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Common Interest Associations

Common Interest Development (aka Homeowner Associations)

As with the CC&Rs, amending the Bylaws or Articles generally requires an owner vote, and the number of votes required for amendment is specified in the document being amended. Bylaws typically only require an affirmative majority of the total voting rights for amendment.

The Declaration of CC&Rs is the most difficult of the governing documents to amend. In general, any amendment to the CC&Rs must be approved by a vote of the owners. An owner vote to amend the CC&Rs typically requires approval of a super-majority of the total voting power of the Association and may require approval from a government agency. There is usually a section of the CC&Rs that states the percentage of owner votes required to adopt a CC&R amendment, and sometimes the required percentage varies depending on which part of the CC&Rs is being amended. For example, the CC&Rs might state that at least 50% of the owners must approve an amendment in general, but that an amendment that would shift maintenance responsibility for some element of the property from the HOA to the individual owners requires a 75% vote. In another variation, the CC&Rs might state that to change the boundaries of someone’s lot, or to change the percentage of expenses someone pays, a 50% vote of the owners is required plus the approval of 100% of the owners who will be directly impacted by the amendment. Refer to your governing documents for specific percentages.

There are a few types of CC&R amendments that can be adopted by the board of directors without an owner vote. The board can amend the CC&Rs to delete provisions that illegally discriminate against or harass any person because of the race, color, religion, sex, gender, gender identity, gender expression, sexual orientation, marital status, national origin, ancestry, familial status, source of income, disability, or genetic information. The board can also delete references to sections of law that no longer exist or have been renumbered.

If an owners’ association is unable to get the votes needed to adopt a necessary amendment, it is possible to petition the court to amend the CC&Rs without the required number of owner votes; however, a court will not grant such a petition unless there is a good reason to ignore the voting requirement spelled out in the CC&Rs.

It is common for CC&Rs to provide that some or all amendments must be approved by eligible mortgage lenders who hold mortgages on the lots or units within the property, or by a local government agency. These provisions are intended to prevent the owners from adopting amendments that undermine the lenders’ or local government’s rights or powers. Before adopting an amendment, owners should review the CC&Rs to determine whether the approval of lenders and/or a local government agency might be required.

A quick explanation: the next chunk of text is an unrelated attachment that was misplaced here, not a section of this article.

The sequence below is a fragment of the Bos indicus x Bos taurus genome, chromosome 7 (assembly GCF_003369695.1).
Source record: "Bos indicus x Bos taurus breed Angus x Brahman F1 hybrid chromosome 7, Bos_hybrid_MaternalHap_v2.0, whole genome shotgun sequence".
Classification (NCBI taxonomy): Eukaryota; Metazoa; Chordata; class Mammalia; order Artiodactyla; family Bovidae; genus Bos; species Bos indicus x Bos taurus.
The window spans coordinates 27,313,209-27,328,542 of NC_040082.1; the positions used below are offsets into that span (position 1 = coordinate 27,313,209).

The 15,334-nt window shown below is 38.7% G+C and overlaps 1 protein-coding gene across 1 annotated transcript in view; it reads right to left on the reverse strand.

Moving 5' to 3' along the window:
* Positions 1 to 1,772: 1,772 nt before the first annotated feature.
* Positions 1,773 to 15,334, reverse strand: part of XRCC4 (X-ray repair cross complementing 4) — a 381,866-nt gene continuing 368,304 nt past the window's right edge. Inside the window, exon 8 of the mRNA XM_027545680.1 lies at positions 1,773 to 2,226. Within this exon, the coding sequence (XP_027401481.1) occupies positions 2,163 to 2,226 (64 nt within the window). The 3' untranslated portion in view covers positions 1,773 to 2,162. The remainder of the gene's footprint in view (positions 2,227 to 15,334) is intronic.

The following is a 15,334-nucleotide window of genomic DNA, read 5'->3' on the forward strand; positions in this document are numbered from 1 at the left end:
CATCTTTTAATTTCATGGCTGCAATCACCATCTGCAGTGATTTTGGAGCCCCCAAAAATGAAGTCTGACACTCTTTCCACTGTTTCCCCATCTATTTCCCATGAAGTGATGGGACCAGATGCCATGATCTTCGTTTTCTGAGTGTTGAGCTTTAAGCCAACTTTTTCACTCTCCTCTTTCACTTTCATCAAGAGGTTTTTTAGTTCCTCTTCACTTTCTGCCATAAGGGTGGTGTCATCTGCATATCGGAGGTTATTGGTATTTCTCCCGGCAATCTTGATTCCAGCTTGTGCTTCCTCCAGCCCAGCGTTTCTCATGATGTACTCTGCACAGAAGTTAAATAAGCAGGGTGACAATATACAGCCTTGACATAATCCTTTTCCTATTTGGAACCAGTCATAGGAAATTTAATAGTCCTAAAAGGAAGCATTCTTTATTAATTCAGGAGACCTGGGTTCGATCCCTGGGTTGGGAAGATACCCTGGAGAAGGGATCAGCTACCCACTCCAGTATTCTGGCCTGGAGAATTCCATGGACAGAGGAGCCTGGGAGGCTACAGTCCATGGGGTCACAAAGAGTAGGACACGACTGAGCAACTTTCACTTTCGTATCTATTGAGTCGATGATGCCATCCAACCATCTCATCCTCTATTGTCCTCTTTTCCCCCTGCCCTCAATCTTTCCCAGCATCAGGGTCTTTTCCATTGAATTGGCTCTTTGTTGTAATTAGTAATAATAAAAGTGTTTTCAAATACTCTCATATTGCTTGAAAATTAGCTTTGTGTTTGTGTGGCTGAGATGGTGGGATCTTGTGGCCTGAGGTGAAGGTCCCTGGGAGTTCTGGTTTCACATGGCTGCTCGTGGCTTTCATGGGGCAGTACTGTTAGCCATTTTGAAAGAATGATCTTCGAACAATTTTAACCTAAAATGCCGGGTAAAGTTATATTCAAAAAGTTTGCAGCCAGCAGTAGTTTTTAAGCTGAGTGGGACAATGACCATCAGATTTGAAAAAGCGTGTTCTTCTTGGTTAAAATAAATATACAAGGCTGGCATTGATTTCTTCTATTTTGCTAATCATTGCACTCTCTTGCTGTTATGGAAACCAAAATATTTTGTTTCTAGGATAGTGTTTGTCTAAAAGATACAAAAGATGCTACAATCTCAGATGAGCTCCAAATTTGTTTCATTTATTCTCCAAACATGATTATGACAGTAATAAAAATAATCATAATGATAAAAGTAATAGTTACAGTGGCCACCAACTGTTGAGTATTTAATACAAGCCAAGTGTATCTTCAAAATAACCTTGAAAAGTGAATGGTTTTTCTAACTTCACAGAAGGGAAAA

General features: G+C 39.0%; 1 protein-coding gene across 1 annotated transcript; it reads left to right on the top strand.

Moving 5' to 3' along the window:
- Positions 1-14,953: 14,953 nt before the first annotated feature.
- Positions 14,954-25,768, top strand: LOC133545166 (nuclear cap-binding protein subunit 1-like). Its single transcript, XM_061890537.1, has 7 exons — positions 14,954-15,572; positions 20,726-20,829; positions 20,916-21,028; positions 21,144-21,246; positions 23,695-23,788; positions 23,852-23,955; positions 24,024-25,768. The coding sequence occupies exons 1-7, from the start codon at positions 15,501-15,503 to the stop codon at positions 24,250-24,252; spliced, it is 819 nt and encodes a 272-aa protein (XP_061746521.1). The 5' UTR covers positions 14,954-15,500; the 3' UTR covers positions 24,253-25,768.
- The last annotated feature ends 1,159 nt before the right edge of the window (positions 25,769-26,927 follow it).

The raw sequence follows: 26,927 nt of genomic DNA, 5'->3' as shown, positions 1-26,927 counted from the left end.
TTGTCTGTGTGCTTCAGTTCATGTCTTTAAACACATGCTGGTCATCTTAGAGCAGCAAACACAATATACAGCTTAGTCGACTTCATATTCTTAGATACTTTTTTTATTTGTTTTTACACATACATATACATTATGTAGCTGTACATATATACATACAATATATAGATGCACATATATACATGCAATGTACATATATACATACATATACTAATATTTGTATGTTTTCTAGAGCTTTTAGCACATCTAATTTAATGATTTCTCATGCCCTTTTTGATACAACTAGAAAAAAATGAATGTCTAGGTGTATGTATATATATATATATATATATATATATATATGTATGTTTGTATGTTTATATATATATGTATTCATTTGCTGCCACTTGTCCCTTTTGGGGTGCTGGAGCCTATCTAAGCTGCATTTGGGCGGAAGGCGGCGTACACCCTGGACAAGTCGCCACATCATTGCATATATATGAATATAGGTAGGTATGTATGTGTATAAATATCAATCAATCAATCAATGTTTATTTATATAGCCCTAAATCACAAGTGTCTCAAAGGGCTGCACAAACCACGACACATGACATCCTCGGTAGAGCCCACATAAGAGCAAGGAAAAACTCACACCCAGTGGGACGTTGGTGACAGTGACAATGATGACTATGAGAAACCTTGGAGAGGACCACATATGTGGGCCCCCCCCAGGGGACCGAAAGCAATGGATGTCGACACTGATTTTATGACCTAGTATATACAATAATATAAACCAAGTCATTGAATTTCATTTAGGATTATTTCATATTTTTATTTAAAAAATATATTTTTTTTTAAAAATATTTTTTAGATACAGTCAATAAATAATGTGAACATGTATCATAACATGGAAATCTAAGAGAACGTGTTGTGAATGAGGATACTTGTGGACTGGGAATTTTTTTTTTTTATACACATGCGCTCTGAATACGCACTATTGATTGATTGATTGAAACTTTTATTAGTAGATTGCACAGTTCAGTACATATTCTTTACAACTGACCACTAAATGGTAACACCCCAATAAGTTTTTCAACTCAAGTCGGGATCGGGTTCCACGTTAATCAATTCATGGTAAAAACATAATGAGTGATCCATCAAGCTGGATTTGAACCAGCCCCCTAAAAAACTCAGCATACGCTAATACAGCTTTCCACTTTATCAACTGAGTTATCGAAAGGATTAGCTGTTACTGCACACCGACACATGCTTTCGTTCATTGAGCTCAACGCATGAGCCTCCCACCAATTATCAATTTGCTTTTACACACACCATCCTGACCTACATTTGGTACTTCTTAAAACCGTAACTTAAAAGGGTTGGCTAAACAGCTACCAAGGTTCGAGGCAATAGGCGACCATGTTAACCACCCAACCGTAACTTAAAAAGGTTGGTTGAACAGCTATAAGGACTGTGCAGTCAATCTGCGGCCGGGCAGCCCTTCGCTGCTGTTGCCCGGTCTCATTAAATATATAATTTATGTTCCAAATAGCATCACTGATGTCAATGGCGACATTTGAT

Once a CC&R amendment has been approved, it must be recorded in the records of the county where the property is located. A CC&R amendment that has not been recorded in the county records is not valid.

The CC&Rs usually empower the homeowners’ association to adopt Rules, and give the Rules the same binding power as the other governing documents. The Rules often provide usage restrictions relating to alterations, signage, waste disposal, parking, pets, and recreational facilities. Where the same topics are discussed in the CC&Rs, the Rules may add to or explain the CC&Rs but cannot conflict with them. Association Rules are usually enacted after some of the units or lots have been sold and the owners have taken control of the association. They are not subject to any governmental review and do not need to be filed or recorded with any governmental agency.
The term “governing documents” is used as a general reference to the entire group of legally recognized paperwork that creates and controls a condominium project or planned unit development. The governing documents typically include a subdivision map and/or condominium plat, a Declaration of Covenants, Conditions and Restrictions (or “CC&Rs”), Articles of Incorporation (if the project is incorporated), Bylaws, and Rules.
The term “Common Interest Development” (or “CID”) describes a form of real estate. This is where each owner holds exclusive rights to portions of the property called a unit or lot, and shared rights to portions of the property called the common area or common elements. The most numerous forms of CIDs are the condominium and the planned development. The two other types of CIDs, the stock cooperative and the community apartment, are far less common and are not discussed here.